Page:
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Photo of hunter with dead hornbill sparks online outrage

By Rose-An Jessica Dioquino
April 7, 2014

Hunter with dead juvenile Rufous Hornbill.

A photo of a man holding up a dead hornbill he shot has sparked online outrage about the frequent killings of threatened and endangered birds in the country.

The image, posted on the Wild Bird Club Philippines (WBCP) Facebook page on March 31, shows the hunter holding up the bird by its claws, the rifle that he used to shoot it slung across his body.

According to WBCP president Mike Lu, who shared the photo, it was taken by his friends who "went birdwatching" in Adams, Ilocos Norte and "were thrilled to see a family of Rufous Hornbills."

The hornbill in the photo was "juvenile (bill is not red yet)," he added in the caption.

As of this posting, the photo has been shared 1,074 times on the social networking site.

The following day, the WBCP said: "Our contact confirmed that the the son-in-law of the vice mayor and that his father is a councilor! ... His father is pleading to give his son a second chance."

A separate report from the Philippine Daily Inquirer on April 4 identified the man in the photograph as Mikel Dato, son of town councilor Julian Dato and the son-in-law of Adams vice mayor Wagner Poking.

The Department of Environment and Natural Resources (DENR) sent a team to look into the matter, the report added, though a formal complaint has yet to be filed.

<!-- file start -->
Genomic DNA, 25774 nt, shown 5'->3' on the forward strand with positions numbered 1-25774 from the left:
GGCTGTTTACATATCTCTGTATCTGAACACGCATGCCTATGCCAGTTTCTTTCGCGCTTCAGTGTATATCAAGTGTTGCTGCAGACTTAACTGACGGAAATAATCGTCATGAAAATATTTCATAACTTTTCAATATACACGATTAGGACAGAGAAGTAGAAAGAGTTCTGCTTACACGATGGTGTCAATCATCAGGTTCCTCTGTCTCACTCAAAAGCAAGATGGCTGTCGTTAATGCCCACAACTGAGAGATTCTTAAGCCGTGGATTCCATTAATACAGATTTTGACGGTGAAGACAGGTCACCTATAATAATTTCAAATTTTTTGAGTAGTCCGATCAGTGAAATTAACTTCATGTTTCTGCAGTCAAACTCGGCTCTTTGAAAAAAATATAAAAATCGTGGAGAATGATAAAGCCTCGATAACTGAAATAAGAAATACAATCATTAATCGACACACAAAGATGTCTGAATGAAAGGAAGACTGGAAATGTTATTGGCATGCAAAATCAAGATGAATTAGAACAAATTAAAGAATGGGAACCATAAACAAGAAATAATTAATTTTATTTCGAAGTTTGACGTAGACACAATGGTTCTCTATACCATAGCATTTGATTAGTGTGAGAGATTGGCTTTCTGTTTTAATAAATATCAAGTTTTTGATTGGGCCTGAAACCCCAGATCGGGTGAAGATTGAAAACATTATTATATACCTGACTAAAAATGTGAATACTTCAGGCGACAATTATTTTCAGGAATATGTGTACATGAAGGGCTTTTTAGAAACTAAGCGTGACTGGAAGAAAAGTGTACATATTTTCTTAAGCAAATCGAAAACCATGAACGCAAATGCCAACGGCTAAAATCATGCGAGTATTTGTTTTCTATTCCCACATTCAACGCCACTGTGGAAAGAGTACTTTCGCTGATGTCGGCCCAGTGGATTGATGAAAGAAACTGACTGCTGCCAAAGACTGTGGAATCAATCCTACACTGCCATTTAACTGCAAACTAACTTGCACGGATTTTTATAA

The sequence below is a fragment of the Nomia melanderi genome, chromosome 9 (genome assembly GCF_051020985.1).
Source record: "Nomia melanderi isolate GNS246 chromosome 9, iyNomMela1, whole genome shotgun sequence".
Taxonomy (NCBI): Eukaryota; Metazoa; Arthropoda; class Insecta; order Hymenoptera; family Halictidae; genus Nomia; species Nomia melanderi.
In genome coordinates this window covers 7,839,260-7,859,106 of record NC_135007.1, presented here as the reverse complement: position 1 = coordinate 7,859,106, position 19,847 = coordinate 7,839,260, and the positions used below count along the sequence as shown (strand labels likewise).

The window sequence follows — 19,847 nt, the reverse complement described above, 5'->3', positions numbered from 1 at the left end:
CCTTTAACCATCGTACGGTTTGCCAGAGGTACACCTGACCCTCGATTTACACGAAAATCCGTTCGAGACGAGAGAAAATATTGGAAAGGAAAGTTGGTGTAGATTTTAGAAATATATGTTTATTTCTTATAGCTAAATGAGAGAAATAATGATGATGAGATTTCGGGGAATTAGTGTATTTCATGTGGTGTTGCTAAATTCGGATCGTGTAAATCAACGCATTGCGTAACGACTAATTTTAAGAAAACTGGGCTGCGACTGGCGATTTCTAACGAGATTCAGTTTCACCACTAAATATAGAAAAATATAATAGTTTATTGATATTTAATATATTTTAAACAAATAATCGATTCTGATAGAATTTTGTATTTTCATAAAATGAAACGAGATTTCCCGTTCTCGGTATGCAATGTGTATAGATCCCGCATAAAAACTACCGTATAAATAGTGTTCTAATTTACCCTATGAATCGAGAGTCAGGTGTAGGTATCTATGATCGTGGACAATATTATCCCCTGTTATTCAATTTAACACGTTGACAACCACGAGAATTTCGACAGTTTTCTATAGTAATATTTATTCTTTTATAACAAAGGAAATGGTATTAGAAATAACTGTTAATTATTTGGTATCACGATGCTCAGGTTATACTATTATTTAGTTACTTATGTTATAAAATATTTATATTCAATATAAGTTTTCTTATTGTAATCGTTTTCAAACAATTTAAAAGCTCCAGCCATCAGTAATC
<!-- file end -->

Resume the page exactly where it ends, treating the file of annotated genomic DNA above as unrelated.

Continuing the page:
Christian Perez and Rob Hutchinson reporting
the hunting incident to local police
The rufous hornbill is endemic to the Philippines and known locally as "kalaw". The International Union for Conservation of Nature (IUCN) lists it as a "near threatened" species, "as it is suspected to be declining moderately rapidly throughout its range as a result of habitat loss and persecution by hunters and trappers."

In an interview with GMA News Online, Lu said the birdwatchers, including two foreigners, were asked by the DENR to submit an affidavit on the incident, to be used in filing the complaint.

The WBCP met with the Biodiversity Management Bureau (formerly the Protected Areas and Wildlife Bureau) last week to discuss the incident, as well as ways to further the government's information campaign on wildlife matters, Lu added.

In November last year, the daughter of former Ilocos Sur Governor Luis "Chavit" Singson posted pictures of herself and her father with wild ducks they had shot, saying in a post that they had gone hunting "somewhere in Ilocos." The Wild Bird Club of the Philippines decried the Singsons' actions, saying that wild duck hunting is illegal in the Philippines. Singson's daughter, Richelle Singson-Michael, later claimed that the photos were "not taken in the Philippines."

In an administrative order late last year, the DENR declared a dipterocarp forest in Adams "a critical habitat for wildlife species."